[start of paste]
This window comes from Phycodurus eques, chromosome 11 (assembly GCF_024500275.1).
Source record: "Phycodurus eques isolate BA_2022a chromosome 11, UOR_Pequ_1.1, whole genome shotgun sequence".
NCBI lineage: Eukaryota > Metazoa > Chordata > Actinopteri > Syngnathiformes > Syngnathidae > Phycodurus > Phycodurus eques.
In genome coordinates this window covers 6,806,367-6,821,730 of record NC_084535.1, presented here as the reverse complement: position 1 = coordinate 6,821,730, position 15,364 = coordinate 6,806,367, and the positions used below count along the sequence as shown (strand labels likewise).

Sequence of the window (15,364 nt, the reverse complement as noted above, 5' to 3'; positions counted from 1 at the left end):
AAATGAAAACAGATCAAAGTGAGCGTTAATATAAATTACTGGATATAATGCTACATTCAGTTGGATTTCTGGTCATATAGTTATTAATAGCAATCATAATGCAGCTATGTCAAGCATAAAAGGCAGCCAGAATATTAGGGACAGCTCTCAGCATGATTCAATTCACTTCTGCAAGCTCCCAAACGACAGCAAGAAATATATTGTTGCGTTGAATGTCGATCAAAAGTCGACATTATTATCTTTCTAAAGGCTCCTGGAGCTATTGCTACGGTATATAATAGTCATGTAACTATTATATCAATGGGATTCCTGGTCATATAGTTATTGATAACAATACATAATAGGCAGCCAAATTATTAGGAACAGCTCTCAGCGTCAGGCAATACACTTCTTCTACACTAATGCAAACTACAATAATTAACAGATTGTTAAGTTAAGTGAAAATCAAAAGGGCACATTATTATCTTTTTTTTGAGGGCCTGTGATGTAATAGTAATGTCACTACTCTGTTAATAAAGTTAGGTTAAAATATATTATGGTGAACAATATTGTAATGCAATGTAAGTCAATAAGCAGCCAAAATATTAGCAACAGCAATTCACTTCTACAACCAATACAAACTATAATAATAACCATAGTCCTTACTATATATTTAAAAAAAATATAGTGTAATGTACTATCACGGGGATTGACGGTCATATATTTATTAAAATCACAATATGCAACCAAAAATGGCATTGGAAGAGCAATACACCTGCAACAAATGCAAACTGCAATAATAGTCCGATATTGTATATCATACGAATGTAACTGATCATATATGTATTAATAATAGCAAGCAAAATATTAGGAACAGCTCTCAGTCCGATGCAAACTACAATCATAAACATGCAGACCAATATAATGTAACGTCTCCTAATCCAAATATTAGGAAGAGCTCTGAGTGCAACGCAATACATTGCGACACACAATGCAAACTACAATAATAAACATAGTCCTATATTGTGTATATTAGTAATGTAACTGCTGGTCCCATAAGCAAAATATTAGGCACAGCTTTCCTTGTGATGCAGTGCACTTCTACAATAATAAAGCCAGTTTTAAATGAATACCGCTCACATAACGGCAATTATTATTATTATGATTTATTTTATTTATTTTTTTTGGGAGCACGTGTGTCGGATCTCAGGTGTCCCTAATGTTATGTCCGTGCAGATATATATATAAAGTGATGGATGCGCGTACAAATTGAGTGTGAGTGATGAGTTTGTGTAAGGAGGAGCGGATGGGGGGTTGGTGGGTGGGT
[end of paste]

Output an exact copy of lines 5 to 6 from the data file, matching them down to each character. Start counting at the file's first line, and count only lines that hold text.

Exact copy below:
Sequence of the window (15,364 nt, the reverse complement as noted above, 5' to 3'; positions counted from 1 at the left end):
AAATGAAAACAGATCAAAGTGAGCGTTAATATAAATTACTGGATATAATGCTACATTCAGTTGGATTTCTGGTCATATAGTTATTAATAGCAATCATAATGCAGCTATGTCAAGCATAAAAGGCAGCCAGAATATTAGGGACAGCTCTCAGCATGATTCAATTCACTTCTGCAAGCTCCCAAACGACAGCAAGAAATATATTGTTGCGTTGAATGTCGATCAAAAGTCGACATTATTATCTTTCTAAAGGCTCCTGGAGCTATTGCTACGGTATATAATAGTCATGTAACTATTATATCAATGGGATTCCTGGTCATATAGTTATTGATAACAATACATAATAGGCAGCCAAATTATTAGGAACAGCTCTCAGCGTCAGGCAATACACTTCTTCTACACTAATGCAAACTACAATAATTAACAGATTGTTAAGTTAAGTGAAAATCAAAAGGGCACATTATTATCTTTTTTTTGAGGGCCTGTGATGTAATAGTAATGTCACTACTCTGTTAATAAAGTTAGGTTAAAATATATTATGGTGAACAATATTGTAATGCAATGTAAGTCAATAAGCAGCCAAAATATTAGCAACAGCAATTCACTTCTACAACCAATACAAACTATAATAATAACCATAGTCCTTACTATATATTTAAAAAAAATATAGTGTAATGTACTATCACGGGGATTGACGGTCATATATTTATTAAAATCACAATATGCAACCAAAAATGGCATTGGAAGAGCAATACACCTGCAACAAATGCAAACTGCAATAATAGTCCGATATTGTATATCATACGAATGTAACTGATCATATATGTATTAATAATAGCAAGCAAAATATTAGGAACAGCTCTCAGTCCGATGCAAACTACAATCATAAACATGCAGACCAATATAATGTAACGTCTCCTAATCCAAATATTAGGAAGAGCTCTGAGTGCAACGCAATACATTGCGACACACAATGCAAACTACAATAATAAACATAGTCCTATATTGTGTATATTAGTAATGTAACTGCTGGTCCCATAAGCAAAATATTAGGCACAGCTTTCCTTGTGATGCAGTGCACTTCTACAATAATAAAGCCAGTTTTAAATGAATACCGCTCACATAACGGCAATTATTATTATTATGATTTATTTTATTTATTTTTTTTGGGAGCACGTGTGTCGGATCTCAGGTGTCCCTAATGTTATGTCCGTGCAGATATATATATAAAGTGATGGATGCGCGTACAAATTGAGTGTGAGTGATGAGTTTGTGTAAGGAGGAGCGGATGGGGGGTTGGTGGGTGGGT